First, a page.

Overall, agricultural employment is found to be responsive to relative changes in returns to agricultural labour. Given this responsiveness, one would expect that a technological change or a government policy that causes farm incomes to increase, such as for example an agricultural subsidy programme, would have a positive impact on agricultural employment. However, despite massive subsidies, agricultural employment in industrialised countries has been steadily decreasing over the past decades. This paper provides a new explanation for this puzzle, namely the positive impact of increased farm income on the educational level of farmers’ children. If farmers are credit constrained, they may under-invest in their children’s education. An increase in farm incomes will then allow more farmers to educate their children and if higher educated children are less willing to become farmers, in the long run increased farm incomes may lead to a reduction of labour supply in the agricultural sector. The paper provides both theoretical and empirical evidence supporting this argument.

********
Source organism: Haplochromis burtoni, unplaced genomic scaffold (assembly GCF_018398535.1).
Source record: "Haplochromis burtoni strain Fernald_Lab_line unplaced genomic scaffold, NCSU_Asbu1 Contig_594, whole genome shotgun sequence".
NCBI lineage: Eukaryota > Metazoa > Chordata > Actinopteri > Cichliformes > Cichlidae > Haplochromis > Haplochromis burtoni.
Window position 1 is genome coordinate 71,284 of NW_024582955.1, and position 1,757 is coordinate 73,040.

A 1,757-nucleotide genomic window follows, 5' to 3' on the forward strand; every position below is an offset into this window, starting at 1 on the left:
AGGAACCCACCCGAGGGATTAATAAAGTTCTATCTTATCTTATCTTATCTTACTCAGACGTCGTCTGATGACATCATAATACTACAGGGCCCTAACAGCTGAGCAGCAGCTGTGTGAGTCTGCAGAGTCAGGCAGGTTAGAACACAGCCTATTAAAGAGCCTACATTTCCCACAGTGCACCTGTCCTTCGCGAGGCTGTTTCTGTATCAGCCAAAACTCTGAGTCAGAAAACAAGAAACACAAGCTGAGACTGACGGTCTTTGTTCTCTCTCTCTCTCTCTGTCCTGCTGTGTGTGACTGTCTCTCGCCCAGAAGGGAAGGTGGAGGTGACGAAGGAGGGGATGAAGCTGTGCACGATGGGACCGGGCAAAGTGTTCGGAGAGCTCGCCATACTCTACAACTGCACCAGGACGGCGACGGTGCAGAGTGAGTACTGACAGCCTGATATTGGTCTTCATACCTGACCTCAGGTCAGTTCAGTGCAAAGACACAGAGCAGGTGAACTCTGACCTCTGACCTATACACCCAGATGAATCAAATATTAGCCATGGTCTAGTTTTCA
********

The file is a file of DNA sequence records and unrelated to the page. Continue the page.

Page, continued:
Ruxanda Berlinschi is assistant professor at HUBrussel. Jo Swinnen and Kristine Van Herck are Senior Fellow and Research Assistant, respectively, at CEPS and researchers at LICOS, K.U. Leuven.